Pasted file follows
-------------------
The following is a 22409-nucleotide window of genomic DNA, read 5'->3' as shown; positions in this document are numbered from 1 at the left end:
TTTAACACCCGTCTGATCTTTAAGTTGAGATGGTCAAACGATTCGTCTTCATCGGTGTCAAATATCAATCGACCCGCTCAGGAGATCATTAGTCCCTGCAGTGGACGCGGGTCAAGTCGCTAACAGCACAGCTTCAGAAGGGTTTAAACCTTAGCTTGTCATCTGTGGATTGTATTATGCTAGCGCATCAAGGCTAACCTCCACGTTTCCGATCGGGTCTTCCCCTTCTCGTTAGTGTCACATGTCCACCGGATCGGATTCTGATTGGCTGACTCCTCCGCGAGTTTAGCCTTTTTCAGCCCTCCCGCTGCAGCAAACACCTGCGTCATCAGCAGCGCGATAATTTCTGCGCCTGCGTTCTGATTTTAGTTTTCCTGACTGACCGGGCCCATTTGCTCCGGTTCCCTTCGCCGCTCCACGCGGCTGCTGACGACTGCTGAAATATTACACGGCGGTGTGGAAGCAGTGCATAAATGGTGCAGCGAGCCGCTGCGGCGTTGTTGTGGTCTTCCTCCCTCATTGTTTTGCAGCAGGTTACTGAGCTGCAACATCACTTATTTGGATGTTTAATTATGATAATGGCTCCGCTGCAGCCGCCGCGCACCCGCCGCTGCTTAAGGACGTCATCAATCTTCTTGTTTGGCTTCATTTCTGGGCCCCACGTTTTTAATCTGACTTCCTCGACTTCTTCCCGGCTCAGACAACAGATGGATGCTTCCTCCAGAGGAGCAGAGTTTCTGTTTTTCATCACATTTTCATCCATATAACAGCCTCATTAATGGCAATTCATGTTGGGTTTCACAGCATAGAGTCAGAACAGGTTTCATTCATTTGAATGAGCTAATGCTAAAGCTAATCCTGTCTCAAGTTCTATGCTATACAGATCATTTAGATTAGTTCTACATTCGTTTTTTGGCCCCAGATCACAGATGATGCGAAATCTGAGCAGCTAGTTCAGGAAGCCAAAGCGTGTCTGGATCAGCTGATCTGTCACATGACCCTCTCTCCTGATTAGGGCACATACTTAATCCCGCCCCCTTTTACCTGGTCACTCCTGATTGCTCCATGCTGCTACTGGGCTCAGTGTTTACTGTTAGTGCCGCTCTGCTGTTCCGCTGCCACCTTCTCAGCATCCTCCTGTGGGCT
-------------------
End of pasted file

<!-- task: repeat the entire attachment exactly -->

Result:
The following is a 22409-nucleotide window of genomic DNA, read 5'->3' as shown; positions in this document are numbered from 1 at the left end:
TTTAACACCCGTCTGATCTTTAAGTTGAGATGGTCAAACGATTCGTCTTCATCGGTGTCAAATATCAATCGACCCGCTCAGGAGATCATTAGTCCCTGCAGTGGACGCGGGTCAAGTCGCTAACAGCACAGCTTCAGAAGGGTTTAAACCTTAGCTTGTCATCTGTGGATTGTATTATGCTAGCGCATCAAGGCTAACCTCCACGTTTCCGATCGGGTCTTCCCCTTCTCGTTAGTGTCACATGTCCACCGGATCGGATTCTGATTGGCTGACTCCTCCGCGAGTTTAGCCTTTTTCAGCCCTCCCGCTGCAGCAAACACCTGCGTCATCAGCAGCGCGATAATTTCTGCGCCTGCGTTCTGATTTTAGTTTTCCTGACTGACCGGGCCCATTTGCTCCGGTTCCCTTCGCCGCTCCACGCGGCTGCTGACGACTGCTGAAATATTACACGGCGGTGTGGAAGCAGTGCATAAATGGTGCAGCGAGCCGCTGCGGCGTTGTTGTGGTCTTCCTCCCTCATTGTTTTGCAGCAGGTTACTGAGCTGCAACATCACTTATTTGGATGTTTAATTATGATAATGGCTCCGCTGCAGCCGCCGCGCACCCGCCGCTGCTTAAGGACGTCATCAATCTTCTTGTTTGGCTTCATTTCTGGGCCCCACGTTTTTAATCTGACTTCCTCGACTTCTTCCCGGCTCAGACAACAGATGGATGCTTCCTCCAGAGGAGCAGAGTTTCTGTTTTTCATCACATTTTCATCCATATAACAGCCTCATTAATGGCAATTCATGTTGGGTTTCACAGCATAGAGTCAGAACAGGTTTCATTCATTTGAATGAGCTAATGCTAAAGCTAATCCTGTCTCAAGTTCTATGCTATACAGATCATTTAGATTAGTTCTACATTCGTTTTTTGGCCCCAGATCACAGATGATGCGAAATCTGAGCAGCTAGTTCAGGAAGCCAAAGCGTGTCTGGATCAGCTGATCTGTCACATGACCCTCTCTCCTGATTAGGGCACATACTTAATCCCGCCCCCTTTTACCTGGTCACTCCTGATTGCTCCATGCTGCTACTGGGCTCAGTGTTTACTGTTAGTGCCGCTCTGCTGTTCCGCTGCCACCTTCTCAGCATCCTCCTGTGGGCT